Due to the short term and indeterminate length of some assignments, it may be more difficult for agency workers to benefit in practice from the same holiday entitlements as directly employed staff. However, legislation, supported by statutory guidance, must protect agency workers’ rights to equal treatment.
Agency workers are often reluctant to request or to take significant periods of leave for fear that if they turn down the offer of work from an agency they will not be offered future assignments. It should be unlawful for an agency worker to suffer detriment on the grounds that they have requested or taken holiday leave. If they do suffer detriment, Employment Tribunals should be able to make compensation awards at such a level which dissuades employers from future breaches.
There should be an obligation on agencies and employers to keep a record of the amount of holiday leave taken by an agency worker each year to ensure that they both receive and can take their statutory and earned leave.
Equal treatment on working time
The Government consultation fails to mention that the Directive provides for the right for agency workers not to be treated less favourably over the allocation of shift patterns. The Directive also provides for equal treatment for agency workers in relation to access to overtime and the requirement to work or to take leave on public holidays. This must be clearly stated in the legislation. The Government must also act to strengthen the enforcement of working time rights.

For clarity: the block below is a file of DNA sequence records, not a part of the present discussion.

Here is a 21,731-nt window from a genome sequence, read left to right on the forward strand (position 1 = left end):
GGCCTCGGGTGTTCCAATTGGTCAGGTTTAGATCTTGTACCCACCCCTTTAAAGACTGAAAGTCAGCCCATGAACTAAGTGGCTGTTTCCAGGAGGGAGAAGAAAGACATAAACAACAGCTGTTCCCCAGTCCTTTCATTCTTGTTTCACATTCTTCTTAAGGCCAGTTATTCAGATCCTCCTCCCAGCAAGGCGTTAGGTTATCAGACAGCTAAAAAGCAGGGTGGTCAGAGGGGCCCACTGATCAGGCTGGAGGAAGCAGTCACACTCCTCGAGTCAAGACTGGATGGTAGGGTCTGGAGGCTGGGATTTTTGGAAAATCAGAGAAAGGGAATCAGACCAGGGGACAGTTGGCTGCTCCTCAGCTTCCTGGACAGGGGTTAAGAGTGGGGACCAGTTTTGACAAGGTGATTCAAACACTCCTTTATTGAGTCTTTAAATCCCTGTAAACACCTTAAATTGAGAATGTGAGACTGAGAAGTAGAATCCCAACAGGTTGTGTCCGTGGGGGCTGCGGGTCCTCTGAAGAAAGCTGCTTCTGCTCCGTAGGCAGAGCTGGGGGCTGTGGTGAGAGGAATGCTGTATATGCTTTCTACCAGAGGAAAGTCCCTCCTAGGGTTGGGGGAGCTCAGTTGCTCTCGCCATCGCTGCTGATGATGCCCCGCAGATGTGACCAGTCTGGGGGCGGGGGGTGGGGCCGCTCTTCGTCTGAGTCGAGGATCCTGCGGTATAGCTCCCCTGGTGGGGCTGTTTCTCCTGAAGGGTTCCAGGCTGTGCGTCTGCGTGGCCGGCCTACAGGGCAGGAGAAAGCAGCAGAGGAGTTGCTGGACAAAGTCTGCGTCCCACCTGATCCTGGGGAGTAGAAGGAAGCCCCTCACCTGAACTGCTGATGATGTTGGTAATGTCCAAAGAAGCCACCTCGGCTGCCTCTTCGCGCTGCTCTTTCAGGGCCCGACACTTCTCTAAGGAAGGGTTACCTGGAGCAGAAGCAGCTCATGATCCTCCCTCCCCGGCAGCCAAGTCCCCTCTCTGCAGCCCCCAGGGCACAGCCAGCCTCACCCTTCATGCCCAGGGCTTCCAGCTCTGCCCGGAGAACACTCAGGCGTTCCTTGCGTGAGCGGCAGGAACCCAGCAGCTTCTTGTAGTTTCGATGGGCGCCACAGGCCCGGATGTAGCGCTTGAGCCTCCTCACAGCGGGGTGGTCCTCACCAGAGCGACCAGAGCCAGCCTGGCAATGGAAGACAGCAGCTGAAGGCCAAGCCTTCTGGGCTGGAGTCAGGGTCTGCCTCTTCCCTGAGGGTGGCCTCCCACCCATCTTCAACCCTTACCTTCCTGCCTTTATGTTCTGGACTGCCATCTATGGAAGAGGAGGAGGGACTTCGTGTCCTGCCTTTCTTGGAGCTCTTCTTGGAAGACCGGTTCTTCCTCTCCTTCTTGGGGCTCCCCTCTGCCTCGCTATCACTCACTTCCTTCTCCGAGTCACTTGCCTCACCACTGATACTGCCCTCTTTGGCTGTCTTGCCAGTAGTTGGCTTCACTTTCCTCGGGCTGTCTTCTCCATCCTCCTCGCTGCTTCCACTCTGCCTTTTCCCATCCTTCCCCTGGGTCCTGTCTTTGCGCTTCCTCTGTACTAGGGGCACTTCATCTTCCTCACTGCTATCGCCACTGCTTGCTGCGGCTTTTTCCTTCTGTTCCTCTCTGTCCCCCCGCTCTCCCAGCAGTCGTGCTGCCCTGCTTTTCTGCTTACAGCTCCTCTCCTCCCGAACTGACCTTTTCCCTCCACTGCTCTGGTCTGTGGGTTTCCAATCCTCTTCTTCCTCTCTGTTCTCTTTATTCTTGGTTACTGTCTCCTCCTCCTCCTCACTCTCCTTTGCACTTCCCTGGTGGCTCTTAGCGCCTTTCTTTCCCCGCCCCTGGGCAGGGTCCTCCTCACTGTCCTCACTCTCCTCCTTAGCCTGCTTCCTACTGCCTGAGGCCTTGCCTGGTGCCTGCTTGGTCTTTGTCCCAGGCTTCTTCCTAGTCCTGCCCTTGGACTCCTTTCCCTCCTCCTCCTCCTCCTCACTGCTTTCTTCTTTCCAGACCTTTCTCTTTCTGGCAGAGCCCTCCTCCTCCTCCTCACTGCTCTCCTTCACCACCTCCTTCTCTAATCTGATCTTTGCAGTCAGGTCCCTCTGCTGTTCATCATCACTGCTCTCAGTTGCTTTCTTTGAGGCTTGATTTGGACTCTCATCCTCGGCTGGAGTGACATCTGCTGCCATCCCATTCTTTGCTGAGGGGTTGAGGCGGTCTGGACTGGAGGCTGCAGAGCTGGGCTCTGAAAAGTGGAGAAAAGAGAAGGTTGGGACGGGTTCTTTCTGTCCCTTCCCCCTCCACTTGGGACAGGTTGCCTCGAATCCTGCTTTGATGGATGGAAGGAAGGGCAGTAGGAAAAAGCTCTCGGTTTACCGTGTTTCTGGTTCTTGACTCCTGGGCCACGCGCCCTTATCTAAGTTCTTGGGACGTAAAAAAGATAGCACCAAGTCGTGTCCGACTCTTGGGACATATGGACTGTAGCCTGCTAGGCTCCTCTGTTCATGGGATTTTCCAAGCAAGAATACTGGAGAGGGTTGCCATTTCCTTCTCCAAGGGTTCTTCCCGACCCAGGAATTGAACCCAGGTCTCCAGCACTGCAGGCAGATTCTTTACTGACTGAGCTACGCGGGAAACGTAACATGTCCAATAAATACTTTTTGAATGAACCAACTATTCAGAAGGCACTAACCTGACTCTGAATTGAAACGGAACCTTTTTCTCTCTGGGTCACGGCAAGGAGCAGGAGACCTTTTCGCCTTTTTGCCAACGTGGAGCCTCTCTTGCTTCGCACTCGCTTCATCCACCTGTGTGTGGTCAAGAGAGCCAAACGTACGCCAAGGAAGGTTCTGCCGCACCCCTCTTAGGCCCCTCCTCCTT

Defining the 12-week qualifying period
The RMT disagrees with the need for a qualifying period of 12 weeks, believing instead in the principle of day 1 rights at work. The CBI has said that half of agency placements are less than 12 weeks in duration and the Government proposal would obviously permit discrimination against agency workers prior to the completion of 12 weeks employment. The worst employers could utilise short-term contracts of 3 months minus 1 day, thus dismissing people on the day before they would receive enhanced employment protection.
By contrast, ‘day 1’ rights at work would guarantee important rights for everyone in the workplace, ending the exploitation of agency workers and diminishing the attraction for disreputable employers of using agency workers to undermine the wages, conditions and security of directly employed, permanent labour. We also note that equal treatment after 6 weeks (including pensions and sick pay) was proposed in the EU Directive on Agency Workers.